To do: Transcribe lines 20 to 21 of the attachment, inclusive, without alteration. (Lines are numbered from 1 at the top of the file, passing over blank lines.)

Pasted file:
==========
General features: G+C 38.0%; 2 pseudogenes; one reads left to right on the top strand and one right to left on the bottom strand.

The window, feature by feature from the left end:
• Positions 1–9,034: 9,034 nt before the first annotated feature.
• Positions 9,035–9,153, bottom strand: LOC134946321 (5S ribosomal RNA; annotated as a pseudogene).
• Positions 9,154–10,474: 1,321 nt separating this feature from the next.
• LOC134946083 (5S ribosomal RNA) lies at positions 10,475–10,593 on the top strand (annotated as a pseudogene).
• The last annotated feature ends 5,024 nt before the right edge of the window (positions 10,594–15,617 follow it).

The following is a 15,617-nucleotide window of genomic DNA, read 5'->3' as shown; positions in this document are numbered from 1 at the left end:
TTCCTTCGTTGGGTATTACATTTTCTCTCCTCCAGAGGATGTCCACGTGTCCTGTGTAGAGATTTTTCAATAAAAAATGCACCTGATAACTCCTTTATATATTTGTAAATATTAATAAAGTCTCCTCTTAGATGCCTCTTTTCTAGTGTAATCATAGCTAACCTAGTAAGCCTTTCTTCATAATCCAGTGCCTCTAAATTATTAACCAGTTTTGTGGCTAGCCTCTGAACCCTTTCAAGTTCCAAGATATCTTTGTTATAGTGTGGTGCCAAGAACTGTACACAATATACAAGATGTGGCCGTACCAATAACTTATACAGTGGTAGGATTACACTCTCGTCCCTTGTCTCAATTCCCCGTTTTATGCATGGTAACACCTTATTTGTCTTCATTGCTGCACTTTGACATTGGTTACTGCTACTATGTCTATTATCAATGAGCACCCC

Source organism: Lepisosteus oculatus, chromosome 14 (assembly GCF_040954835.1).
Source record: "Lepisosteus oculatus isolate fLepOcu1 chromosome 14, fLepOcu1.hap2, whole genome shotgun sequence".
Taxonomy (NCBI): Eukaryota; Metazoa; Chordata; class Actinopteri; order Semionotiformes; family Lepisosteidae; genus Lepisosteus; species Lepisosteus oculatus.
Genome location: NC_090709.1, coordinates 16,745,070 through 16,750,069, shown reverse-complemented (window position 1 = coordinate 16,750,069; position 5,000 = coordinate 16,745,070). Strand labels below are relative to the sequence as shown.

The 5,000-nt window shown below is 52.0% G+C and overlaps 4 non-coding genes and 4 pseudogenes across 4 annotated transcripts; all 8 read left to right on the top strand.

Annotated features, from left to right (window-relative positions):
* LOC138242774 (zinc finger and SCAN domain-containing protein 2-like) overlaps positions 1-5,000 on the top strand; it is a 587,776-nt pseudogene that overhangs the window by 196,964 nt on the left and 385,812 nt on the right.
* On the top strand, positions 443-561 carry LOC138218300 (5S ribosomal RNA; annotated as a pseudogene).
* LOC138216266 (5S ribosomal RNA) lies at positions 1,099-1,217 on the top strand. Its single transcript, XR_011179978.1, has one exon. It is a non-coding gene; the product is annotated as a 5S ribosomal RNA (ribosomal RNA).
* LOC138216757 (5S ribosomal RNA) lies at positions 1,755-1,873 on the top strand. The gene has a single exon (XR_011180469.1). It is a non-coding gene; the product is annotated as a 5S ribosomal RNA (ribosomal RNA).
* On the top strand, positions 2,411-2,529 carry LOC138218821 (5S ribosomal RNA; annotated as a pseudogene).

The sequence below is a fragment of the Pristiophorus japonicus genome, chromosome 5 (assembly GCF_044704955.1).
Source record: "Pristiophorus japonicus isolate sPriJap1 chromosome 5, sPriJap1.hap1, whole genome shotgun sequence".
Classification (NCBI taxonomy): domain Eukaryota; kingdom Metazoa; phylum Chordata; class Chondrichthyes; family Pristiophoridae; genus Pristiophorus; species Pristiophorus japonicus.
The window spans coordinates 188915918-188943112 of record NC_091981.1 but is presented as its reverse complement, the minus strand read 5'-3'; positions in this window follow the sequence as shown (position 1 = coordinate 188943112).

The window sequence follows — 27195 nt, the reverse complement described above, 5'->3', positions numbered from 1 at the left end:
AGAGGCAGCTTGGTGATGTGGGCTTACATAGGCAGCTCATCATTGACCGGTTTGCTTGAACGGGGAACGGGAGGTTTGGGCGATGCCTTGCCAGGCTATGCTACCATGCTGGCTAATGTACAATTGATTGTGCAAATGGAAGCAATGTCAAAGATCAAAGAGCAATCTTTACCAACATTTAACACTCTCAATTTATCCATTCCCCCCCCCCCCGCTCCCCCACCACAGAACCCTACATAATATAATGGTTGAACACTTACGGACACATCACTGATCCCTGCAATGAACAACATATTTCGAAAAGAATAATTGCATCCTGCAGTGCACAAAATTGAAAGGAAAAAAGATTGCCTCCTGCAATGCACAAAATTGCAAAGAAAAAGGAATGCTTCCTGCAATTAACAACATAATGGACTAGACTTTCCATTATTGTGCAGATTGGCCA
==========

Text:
* On the top strand, positions 2,411-2,529 carry LOC138218821 (5S ribosomal RNA; annotated as a pseudogene).

The sequence below is a fragment of the Pristiophorus japonicus genome, chromosome 5 (assembly GCF_044704955.1).